These are the previous versions of the repository in which changes were made to the R Markdown (analysis/polya_gamma.Rmd) and HTML (docs/polya_gamma.html) files. If you’ve configured a remote Git repository (see ?wflow_git_remote), click on the hyperlinks in the table below to view the files as they were in that past version.

File Version Author Date Message
Rmd 321c6eb Matthew Stephens 2020-09-23 workflowr::wflow_publish(“polya_gamma.Rmd”)



The Pólya–Gamma distribution is used in Bayesian analysis of logistic regression and related models. See Polson et al, henceforth PSW.

However, I could not find an accessible summary of its basic properties, so I decided to summarize them here. For now I am not going to explain how this distribution is used, so you will have to read the primary literature for that.

This is work in progress as I learn about the distribution myself.


PSW define a random variable \(X\) to have a Pólya–Gamma distribution with parameters \(b>1\) and \(c\ in R\) if it has the same distribution as the following (non-negative) weighted sum of Gamma random variables: \[X = 1/(2\pi^2) \sum_{k=1}^\infty \frac{g_k}{(k-0.5)^2 + c^2/(4\pi)^2}\] where \(g_k \sim \Gamma(b,1)\) are mutually independent.

Note that \(X\) is non-negative. As we shall see, the Pólya–Gamma distribution can have a density that looks somewhat similar to a Gamma distribution, with a mode at zero or a mode away from zero. If you have never come across this distribution before it is perhaps helpful to think of it as most similar to a Gamma distribution (among commonly-used distributions).

Density and exponential tilting

The PG distribution does not have a closed-form density. However the role of the parameters \(b,c\) can be better understood by noting that the density for \(PG(b,c)\) factorizes into a part that depends on \(c\) and a part that depends on \(b\).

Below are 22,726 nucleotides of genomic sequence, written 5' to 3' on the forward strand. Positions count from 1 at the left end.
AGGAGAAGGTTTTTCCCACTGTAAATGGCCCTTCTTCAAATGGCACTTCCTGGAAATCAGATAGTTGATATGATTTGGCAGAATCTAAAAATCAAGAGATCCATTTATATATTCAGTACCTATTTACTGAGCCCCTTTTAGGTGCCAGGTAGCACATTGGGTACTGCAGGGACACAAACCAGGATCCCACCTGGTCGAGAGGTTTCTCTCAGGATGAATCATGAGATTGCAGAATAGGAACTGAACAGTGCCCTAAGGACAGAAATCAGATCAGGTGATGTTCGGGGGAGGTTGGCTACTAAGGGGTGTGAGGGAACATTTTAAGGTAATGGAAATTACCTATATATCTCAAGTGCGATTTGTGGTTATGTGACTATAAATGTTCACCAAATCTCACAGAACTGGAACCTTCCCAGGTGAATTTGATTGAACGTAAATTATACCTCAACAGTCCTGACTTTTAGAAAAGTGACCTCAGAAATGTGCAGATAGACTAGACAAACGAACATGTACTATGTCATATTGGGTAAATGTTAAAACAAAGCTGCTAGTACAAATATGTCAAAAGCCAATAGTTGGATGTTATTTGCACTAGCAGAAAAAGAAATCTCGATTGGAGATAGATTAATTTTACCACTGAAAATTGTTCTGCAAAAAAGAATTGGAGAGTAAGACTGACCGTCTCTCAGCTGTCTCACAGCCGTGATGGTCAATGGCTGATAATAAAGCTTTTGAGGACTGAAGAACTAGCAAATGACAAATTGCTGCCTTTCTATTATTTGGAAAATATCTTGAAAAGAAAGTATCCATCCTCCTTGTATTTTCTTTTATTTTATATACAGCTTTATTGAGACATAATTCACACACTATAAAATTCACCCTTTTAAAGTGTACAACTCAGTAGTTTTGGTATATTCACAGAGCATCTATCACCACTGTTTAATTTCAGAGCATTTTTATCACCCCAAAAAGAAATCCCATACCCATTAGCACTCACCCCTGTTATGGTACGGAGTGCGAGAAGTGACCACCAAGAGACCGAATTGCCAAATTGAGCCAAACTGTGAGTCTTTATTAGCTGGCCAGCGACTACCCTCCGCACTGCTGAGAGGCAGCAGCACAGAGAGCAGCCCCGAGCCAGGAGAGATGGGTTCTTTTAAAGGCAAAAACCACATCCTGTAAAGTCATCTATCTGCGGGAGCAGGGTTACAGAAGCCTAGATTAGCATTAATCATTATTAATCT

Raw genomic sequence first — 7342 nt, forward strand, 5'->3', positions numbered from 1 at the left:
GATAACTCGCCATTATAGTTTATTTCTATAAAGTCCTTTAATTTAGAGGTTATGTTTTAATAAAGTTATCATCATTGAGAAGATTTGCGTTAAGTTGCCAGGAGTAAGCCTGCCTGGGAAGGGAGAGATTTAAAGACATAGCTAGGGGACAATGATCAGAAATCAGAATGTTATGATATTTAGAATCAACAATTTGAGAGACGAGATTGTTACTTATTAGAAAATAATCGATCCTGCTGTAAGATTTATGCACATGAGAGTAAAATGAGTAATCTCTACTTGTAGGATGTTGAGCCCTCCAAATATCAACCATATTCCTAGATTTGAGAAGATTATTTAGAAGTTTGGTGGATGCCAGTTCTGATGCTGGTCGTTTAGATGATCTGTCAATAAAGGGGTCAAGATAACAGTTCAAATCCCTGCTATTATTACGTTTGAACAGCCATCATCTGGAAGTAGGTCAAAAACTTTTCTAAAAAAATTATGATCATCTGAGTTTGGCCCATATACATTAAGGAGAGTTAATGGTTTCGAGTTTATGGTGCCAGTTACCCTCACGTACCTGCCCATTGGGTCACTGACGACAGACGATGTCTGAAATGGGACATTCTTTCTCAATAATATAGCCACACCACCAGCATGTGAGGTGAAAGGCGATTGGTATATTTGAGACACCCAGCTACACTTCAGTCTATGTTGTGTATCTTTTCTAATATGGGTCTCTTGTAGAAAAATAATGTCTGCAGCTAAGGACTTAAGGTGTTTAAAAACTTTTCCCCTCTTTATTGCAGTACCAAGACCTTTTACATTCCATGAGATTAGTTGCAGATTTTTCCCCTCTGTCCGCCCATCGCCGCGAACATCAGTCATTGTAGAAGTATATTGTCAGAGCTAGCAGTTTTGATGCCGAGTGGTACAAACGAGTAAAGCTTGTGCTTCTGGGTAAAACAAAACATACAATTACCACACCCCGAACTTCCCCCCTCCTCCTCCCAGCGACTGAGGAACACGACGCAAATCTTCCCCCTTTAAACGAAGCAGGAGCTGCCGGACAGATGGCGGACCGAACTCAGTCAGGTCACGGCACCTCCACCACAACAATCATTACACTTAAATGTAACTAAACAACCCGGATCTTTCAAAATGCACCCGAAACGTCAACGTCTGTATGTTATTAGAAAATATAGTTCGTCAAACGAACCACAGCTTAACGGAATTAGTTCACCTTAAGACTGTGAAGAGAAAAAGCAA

Specifically, if \(f(\cdot; b,c)\) denotes the density of \(PG(b,c)\) then \[f(x; b,c) \propto \exp(-c^2x/2) f(x; b,0).\] The phrase “exponential tilting” is sometimes used to describe multiplying a density by an exponential term like this. So we say that \(PG(b,c)\) is obtained from \(PG(b,0)\) by exponential tilting, with \(c^2\) controlling the amount of tilt.

Histograms of samples

The BayesLogit package provides ways to simulate from this distribution. Here we use this to plot some histograms of samples from PG distributions.

rpg_hist = function(b,c,nsamp=10000,xmax=2,log=FALSE,...){
  x = rpg(nsamp,b,c)
    x = log(x)
    title = "log(X); "
    breaks = seq(-xmax,xmax,length=100)
    x = x[x<xmax & x>(-xmax)]
  } else {
    title = ""
    breaks = seq(0,xmax,length=100)
    x = x[x<xmax]
  hist(x,breaks = breaks,probability=TRUE,main=paste0(title, "b=",b,", c=",c),...)